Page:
What’s an operational audit? And does Ocoee need one?
Ocoee mayoral candidates George Oliver and Chris Adkins have called for operational audits to assess the city’s financial health. VoxPopuli asked accounting experts what they're all about.
The concept of an operational audit has become something of a political football as Ocoee mayoral candidates Chris Adkins and District 4 Commissioner George Oliver III suggested the city wasn’t doing enough to verify its financial house was in order.
In an interview with VoxPopuli, Adkins said the comprehensive annual financial report that the city submits to Tallahassee does “the bare minimum the state requires.”
Oliver has called for an operational audit for several years, asking that the $50,000, which the city commission earmarked in 2018 for such an evaluation, be used. (City Manager Robert Frank said at a recent city commission meeting that the audit hadn’t been done because the scope had never been defined.) At the Feb. 16, mayoral forum hosted by the Woman’s Club of Ocoee, Oliver again said an audit was necessary because he wasn’t sure “how money flows in and out” for the city’s long-running Ocoee Music Festival (formerly Founders Day). He also alleged that the festival has “mismanaged and misused” community redevelopment funds.
At a Feb. 15 political forum for other city races, Scott Kennedy, who’s running for District 1 city commissioner, said several political candidates were spreading “misinformation” about the city’s financial practices. “I’ve heard people say we should have an operational audit to see where the money goes,” he said. Kennedy is a certified public accountant and chief financial officer for an Orlando building materials supplier. “A financial audit is an audit that sees where the money goes. We have that in the city.”
What does Ocoee do?
The city files a comprehensive annual financial report with an external audit, which was most recently conducted by the independent Orlando accounting firm McDirmit Davis.
The state government requires all municipalities with more than $250,000 in revenue or assets to file such an audit, said certified government finance officer Lynda Dennis, a former University of Central Florida professor of government and nonprofit accounting.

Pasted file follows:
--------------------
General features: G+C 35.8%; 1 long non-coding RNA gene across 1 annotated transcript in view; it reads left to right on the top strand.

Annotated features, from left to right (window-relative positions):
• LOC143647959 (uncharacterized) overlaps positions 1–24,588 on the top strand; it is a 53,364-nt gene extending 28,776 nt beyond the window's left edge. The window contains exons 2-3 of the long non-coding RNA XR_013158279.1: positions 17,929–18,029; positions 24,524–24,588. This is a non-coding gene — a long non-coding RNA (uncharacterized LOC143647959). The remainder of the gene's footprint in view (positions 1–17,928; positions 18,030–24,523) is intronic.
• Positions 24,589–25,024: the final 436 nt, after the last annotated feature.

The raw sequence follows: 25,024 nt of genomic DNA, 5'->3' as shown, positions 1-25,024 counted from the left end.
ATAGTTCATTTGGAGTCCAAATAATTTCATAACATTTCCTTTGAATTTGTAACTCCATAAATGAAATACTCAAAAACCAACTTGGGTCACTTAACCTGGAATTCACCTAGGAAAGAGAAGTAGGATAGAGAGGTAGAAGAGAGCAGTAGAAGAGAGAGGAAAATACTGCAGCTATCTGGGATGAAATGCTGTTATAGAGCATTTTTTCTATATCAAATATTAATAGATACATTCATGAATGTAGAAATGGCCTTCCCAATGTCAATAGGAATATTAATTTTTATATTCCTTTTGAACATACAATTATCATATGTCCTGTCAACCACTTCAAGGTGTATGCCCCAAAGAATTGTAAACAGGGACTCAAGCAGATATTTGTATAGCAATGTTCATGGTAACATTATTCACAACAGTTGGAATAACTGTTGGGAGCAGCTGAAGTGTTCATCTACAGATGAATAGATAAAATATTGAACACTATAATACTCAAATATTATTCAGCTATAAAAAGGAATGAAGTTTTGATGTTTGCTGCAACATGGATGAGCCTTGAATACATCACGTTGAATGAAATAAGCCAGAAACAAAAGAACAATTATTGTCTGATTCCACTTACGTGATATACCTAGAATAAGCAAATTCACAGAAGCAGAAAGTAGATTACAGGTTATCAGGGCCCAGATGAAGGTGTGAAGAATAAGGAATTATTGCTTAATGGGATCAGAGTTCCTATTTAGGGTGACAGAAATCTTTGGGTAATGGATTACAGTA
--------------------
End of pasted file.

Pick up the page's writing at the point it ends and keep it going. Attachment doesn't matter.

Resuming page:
However, Oliver has maintained that this just demonstrates that Ocoee, for instance, has balanced its numbers. That is somewhat confirmed by W. Robert Knechel, University of Florida distinguished professor of accounting.
“The financial statement audit is not specifically designed to guarantee that you would capture malfeasance,” he said in a phone interview. “The financial statement audit is focused on whether the financial numbers are actually accurate or not.”
So, could an operational audit tell Ocoee residents more about the financial stability of their city? We asked accounting and auditing specialists to weigh in.
What does an operational audit do?
The term “operational audit,” has become somewhat outdated, although that’s how it’s still referenced in the state statutes, said Derek Noonan, a state audit manager with the Florida Auditor General in Tallahassee. These days, the audit is better known in accounting circles as a “performance audit,” he said in a phone interview. The focus is on how things get done rather than just confirming the balance sheet.
It’s much more of an “intangible thing than numbers on a financial statement,” said UCF’s Dennis.
The operational or performance audit is used to evaluate departments, programs, projects, events to ensure they are being managed efficiently and effectively and that resources are being used responsibly. “Instead of looking at numbers, you're looking at process, policies, procedures, compliance with laws, rules and regulations, that kind of stuff,” Noonan said.